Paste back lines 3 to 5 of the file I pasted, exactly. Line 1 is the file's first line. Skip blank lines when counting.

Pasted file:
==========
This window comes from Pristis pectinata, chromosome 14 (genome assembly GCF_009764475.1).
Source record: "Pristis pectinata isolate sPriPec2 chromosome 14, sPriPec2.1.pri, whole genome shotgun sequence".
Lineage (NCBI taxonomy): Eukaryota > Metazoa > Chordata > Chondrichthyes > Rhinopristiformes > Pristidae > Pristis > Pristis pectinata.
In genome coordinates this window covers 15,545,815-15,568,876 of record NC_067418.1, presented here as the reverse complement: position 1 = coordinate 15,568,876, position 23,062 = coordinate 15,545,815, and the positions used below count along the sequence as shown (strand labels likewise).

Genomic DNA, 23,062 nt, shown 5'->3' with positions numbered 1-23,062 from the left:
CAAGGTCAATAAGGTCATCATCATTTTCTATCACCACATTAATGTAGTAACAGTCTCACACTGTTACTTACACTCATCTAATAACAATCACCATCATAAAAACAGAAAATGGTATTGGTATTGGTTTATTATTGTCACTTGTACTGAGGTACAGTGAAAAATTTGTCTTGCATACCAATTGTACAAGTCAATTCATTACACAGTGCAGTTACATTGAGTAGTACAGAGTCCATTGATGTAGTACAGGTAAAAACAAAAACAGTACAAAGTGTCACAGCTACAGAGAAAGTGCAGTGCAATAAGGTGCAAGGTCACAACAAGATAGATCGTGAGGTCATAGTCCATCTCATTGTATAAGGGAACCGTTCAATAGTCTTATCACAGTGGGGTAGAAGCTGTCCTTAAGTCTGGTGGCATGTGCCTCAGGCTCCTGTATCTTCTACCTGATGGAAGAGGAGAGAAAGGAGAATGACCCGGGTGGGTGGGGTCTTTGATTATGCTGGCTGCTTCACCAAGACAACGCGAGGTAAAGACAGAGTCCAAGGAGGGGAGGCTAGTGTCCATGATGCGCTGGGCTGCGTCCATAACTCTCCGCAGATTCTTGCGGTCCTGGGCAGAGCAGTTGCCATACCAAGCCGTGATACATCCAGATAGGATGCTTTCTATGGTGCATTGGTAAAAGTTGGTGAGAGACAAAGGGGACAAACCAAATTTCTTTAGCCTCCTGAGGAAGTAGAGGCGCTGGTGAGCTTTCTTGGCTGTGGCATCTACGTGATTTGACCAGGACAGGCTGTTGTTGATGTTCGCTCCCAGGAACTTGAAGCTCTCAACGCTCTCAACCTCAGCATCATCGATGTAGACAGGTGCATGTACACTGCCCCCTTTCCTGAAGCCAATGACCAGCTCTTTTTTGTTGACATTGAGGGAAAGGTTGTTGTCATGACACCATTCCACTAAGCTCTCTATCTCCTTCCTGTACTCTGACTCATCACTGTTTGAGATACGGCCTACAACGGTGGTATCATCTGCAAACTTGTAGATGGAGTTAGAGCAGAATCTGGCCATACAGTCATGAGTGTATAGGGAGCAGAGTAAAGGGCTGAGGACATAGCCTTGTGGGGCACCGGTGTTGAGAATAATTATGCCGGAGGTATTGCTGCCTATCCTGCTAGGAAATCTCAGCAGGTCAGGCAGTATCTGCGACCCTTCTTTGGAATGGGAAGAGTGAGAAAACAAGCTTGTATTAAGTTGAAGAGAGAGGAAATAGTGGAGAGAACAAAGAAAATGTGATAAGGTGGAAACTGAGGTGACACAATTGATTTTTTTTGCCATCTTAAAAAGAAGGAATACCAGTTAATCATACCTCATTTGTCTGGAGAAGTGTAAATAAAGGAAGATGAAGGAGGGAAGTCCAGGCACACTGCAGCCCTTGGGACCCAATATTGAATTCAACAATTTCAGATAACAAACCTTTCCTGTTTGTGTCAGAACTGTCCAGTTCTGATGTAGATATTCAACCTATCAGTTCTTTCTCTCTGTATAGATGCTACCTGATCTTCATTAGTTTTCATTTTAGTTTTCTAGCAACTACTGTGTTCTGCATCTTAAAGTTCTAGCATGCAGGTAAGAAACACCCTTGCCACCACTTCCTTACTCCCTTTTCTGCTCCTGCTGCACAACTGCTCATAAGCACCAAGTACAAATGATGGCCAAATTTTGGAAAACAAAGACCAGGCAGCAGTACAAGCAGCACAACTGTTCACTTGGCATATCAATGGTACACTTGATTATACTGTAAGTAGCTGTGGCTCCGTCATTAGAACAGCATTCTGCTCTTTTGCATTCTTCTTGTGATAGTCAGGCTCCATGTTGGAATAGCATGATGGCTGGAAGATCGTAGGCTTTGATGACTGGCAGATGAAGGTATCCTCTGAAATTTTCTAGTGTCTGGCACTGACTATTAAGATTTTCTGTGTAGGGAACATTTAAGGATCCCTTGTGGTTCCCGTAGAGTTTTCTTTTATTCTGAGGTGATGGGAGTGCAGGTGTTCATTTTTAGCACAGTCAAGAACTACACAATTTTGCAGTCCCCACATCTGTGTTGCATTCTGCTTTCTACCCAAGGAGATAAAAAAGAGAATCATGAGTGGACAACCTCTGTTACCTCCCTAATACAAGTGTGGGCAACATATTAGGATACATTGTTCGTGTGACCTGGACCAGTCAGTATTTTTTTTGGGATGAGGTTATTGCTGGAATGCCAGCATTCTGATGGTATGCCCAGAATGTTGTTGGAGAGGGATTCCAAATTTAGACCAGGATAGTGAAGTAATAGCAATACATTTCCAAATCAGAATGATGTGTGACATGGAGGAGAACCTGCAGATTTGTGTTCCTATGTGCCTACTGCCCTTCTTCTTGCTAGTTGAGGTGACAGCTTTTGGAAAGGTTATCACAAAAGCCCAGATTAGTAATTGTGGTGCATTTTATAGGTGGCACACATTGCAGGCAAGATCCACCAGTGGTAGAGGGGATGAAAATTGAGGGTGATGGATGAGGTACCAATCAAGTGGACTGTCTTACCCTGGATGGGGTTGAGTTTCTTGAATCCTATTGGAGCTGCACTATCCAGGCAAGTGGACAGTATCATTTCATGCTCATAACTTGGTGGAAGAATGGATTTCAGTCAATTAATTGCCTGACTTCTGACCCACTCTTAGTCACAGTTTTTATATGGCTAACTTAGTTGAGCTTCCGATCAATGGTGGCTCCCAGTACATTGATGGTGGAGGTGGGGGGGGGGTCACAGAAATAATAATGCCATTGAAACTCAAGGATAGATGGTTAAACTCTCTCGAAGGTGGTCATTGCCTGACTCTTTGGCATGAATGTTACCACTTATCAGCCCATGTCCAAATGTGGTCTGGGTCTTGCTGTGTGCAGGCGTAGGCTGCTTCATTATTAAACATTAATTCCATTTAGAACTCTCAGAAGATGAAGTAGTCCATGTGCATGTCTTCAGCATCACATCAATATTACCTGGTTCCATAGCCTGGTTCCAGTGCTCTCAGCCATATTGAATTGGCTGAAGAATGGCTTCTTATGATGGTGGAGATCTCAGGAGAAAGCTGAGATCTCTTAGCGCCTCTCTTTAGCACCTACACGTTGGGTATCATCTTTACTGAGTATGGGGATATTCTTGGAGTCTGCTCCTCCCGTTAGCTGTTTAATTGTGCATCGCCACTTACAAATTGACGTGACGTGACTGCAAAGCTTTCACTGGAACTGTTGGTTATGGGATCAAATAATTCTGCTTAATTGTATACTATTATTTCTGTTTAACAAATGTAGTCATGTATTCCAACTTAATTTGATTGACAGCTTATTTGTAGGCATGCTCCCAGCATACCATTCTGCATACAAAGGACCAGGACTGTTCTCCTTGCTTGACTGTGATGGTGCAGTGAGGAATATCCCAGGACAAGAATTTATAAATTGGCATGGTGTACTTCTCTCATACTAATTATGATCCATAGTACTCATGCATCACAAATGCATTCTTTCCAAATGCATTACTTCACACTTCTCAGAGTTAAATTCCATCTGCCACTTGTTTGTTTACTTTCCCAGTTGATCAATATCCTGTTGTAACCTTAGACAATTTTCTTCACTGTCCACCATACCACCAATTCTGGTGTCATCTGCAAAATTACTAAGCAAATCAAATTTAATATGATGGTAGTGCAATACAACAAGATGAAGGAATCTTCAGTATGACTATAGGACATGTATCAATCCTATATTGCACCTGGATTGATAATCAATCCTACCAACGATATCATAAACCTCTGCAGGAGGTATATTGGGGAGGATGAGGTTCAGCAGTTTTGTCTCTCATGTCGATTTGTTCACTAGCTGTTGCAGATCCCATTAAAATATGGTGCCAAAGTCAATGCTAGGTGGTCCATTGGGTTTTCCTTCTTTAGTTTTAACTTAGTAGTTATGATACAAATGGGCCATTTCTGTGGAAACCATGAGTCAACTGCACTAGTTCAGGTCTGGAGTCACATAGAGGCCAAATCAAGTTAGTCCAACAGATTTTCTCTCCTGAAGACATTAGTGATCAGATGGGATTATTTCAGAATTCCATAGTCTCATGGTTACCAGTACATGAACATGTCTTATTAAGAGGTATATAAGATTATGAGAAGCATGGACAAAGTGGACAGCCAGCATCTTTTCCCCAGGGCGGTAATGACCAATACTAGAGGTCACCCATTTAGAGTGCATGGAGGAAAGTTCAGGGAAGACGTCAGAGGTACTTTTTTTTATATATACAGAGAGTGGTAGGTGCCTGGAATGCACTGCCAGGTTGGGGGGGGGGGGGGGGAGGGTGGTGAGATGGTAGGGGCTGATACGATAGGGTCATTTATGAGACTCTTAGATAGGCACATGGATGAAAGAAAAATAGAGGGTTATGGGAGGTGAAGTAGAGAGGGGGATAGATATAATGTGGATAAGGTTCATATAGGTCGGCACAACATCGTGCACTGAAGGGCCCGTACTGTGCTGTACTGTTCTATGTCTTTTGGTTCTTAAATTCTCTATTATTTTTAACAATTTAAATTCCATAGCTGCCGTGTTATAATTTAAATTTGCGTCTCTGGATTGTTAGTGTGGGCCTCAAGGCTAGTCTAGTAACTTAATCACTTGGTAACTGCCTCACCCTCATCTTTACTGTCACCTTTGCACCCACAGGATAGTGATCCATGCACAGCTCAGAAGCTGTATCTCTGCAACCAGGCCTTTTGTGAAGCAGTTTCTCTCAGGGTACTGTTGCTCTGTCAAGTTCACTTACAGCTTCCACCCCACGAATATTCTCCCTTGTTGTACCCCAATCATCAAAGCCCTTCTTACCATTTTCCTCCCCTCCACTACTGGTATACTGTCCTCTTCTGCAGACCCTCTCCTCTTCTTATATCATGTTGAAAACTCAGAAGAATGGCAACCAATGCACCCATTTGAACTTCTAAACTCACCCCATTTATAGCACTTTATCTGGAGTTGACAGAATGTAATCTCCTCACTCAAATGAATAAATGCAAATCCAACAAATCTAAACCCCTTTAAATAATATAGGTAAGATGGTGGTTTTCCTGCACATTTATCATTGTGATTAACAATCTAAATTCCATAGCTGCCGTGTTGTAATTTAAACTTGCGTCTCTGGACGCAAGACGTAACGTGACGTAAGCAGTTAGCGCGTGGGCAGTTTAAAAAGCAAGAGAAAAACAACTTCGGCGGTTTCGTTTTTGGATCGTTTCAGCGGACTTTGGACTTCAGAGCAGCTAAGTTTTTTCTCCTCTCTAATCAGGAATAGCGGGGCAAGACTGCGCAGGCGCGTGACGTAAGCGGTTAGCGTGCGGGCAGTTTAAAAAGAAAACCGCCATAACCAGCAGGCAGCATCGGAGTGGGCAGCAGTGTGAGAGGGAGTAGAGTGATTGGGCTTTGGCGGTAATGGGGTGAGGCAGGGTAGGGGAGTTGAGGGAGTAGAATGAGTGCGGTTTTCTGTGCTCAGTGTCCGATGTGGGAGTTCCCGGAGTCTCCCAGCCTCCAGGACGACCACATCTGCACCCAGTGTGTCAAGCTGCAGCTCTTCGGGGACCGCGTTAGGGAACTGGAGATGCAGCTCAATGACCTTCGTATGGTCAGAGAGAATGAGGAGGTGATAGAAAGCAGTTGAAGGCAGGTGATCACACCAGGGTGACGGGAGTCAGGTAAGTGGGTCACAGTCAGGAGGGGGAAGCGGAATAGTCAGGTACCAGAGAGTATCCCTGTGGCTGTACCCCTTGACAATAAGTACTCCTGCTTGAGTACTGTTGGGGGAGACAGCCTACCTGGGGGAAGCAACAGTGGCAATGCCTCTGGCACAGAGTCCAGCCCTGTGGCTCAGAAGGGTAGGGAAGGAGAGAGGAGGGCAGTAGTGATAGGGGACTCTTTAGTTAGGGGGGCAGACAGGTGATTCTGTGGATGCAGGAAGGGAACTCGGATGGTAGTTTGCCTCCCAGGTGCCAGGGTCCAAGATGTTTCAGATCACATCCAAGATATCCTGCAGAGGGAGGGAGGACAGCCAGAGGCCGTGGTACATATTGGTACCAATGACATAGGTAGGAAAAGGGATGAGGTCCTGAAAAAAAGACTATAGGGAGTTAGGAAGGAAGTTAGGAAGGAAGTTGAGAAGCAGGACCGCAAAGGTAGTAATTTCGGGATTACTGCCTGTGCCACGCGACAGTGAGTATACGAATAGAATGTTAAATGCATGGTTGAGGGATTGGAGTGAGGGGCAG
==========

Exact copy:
Lineage (NCBI taxonomy): Eukaryota > Metazoa > Chordata > Chondrichthyes > Rhinopristiformes > Pristidae > Pristis > Pristis pectinata.
In genome coordinates this window covers 15,545,815-15,568,876 of record NC_067418.1, presented here as the reverse complement: position 1 = coordinate 15,568,876, position 23,062 = coordinate 15,545,815, and the positions used below count along the sequence as shown (strand labels likewise).

Genomic DNA, 23,062 nt, shown 5'->3' with positions numbered 1-23,062 from the left: